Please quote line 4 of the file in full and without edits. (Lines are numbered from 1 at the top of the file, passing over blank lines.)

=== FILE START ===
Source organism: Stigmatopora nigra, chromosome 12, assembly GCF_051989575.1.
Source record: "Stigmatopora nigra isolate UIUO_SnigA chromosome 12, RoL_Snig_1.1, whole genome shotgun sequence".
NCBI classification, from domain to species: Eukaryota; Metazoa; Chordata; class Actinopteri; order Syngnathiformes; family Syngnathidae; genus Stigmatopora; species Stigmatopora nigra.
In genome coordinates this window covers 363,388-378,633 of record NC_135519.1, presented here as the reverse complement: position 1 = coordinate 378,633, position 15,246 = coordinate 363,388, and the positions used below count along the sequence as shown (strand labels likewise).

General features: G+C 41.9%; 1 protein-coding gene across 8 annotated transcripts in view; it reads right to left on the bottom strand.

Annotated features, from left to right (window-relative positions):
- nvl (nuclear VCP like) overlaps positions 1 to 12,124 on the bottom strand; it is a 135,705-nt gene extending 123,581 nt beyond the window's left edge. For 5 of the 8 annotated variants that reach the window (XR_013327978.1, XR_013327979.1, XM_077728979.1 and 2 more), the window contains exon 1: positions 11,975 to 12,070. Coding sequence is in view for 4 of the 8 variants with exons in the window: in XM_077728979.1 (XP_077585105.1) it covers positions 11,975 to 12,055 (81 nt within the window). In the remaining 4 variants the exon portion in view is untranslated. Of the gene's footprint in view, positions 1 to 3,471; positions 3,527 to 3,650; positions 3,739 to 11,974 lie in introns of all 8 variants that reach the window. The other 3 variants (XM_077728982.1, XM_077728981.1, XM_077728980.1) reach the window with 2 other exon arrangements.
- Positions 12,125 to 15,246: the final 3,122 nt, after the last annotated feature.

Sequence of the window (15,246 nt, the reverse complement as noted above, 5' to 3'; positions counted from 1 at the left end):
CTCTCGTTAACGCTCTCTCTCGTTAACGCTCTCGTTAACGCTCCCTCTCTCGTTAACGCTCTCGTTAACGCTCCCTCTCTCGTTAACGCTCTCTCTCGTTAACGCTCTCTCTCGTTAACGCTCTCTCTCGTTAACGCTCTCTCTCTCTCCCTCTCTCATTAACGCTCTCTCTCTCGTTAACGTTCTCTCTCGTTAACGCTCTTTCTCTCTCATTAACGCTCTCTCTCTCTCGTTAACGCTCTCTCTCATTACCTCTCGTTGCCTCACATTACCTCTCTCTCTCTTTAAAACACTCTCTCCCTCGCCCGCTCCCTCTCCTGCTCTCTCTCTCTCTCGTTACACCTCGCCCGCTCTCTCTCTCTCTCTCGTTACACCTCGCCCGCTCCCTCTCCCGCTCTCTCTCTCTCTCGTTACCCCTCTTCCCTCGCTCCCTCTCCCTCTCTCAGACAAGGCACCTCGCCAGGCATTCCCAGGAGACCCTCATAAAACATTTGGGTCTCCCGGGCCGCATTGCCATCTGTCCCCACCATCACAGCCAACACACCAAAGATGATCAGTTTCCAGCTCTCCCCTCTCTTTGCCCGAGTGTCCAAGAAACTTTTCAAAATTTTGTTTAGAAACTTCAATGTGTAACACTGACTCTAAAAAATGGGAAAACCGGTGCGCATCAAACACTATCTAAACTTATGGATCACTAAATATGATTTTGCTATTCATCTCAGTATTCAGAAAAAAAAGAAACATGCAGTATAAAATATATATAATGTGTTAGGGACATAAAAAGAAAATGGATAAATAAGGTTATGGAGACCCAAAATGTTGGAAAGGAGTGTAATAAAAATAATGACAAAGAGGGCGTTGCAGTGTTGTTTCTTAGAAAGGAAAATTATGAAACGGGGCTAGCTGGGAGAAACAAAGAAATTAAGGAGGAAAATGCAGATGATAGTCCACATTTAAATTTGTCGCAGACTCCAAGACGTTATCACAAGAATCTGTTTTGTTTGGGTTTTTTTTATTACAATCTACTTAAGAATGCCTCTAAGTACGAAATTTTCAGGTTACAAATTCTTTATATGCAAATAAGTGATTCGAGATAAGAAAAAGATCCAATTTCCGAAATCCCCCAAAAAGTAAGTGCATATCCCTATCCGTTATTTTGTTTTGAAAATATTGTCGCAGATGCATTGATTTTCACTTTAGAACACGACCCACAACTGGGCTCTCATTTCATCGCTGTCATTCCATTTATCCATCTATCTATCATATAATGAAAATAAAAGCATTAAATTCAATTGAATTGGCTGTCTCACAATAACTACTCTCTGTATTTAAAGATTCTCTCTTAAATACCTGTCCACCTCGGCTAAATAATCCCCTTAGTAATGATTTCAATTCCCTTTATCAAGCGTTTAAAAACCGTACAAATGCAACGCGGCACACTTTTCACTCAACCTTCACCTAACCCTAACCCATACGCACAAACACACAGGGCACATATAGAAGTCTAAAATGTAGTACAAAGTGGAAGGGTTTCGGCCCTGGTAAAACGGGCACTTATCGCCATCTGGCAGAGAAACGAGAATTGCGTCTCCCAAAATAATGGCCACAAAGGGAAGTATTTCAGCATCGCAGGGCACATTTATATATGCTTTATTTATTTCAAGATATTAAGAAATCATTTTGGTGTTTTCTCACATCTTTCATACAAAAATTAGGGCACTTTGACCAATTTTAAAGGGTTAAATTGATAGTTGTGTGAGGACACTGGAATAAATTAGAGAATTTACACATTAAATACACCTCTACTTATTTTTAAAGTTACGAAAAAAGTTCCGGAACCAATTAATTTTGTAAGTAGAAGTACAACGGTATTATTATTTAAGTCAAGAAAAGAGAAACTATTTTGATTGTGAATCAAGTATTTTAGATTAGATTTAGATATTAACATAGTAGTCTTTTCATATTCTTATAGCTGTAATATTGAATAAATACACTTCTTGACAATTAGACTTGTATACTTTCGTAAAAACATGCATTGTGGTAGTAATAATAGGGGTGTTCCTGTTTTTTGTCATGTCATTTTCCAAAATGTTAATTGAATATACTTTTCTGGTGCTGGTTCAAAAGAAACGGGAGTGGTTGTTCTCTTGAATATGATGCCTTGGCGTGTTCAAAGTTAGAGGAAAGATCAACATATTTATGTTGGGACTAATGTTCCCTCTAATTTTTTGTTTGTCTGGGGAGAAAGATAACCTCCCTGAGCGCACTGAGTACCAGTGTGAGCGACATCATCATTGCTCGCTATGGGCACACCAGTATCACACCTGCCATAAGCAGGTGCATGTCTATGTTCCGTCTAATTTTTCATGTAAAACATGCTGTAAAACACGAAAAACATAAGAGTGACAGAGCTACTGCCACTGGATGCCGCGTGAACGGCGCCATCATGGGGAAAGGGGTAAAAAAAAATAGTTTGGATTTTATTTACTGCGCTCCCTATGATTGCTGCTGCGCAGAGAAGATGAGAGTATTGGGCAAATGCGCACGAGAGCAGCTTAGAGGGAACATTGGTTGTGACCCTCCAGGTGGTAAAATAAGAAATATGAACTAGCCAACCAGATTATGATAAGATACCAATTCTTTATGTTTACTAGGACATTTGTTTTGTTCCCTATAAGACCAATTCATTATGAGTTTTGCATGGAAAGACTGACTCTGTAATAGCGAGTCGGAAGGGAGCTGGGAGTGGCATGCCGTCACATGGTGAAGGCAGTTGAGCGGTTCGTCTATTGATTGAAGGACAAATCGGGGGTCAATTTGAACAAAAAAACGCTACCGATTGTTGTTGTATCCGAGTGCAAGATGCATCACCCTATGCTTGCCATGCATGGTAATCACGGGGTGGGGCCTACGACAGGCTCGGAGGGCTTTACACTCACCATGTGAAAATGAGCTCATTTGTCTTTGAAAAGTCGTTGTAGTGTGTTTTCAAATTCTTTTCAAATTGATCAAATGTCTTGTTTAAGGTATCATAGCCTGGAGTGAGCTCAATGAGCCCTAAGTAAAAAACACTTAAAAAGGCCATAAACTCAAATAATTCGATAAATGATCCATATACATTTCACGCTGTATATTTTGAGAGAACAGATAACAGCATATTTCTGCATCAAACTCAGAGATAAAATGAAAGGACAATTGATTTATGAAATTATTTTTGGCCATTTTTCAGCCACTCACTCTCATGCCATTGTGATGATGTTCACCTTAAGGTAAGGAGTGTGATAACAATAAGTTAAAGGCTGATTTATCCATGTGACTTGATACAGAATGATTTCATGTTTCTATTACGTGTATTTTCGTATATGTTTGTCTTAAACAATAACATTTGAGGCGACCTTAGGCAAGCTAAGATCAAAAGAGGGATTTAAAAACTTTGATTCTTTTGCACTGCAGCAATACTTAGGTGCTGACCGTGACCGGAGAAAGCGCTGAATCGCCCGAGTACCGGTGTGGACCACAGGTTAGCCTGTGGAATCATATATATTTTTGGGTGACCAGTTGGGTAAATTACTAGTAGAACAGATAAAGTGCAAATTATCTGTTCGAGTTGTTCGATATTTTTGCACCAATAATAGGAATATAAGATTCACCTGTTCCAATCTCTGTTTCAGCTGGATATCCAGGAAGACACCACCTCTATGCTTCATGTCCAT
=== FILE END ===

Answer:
In genome coordinates this window covers 363,388-378,633 of record NC_135519.1, presented here as the reverse complement: position 1 = coordinate 378,633, position 15,246 = coordinate 363,388, and the positions used below count along the sequence as shown (strand labels likewise).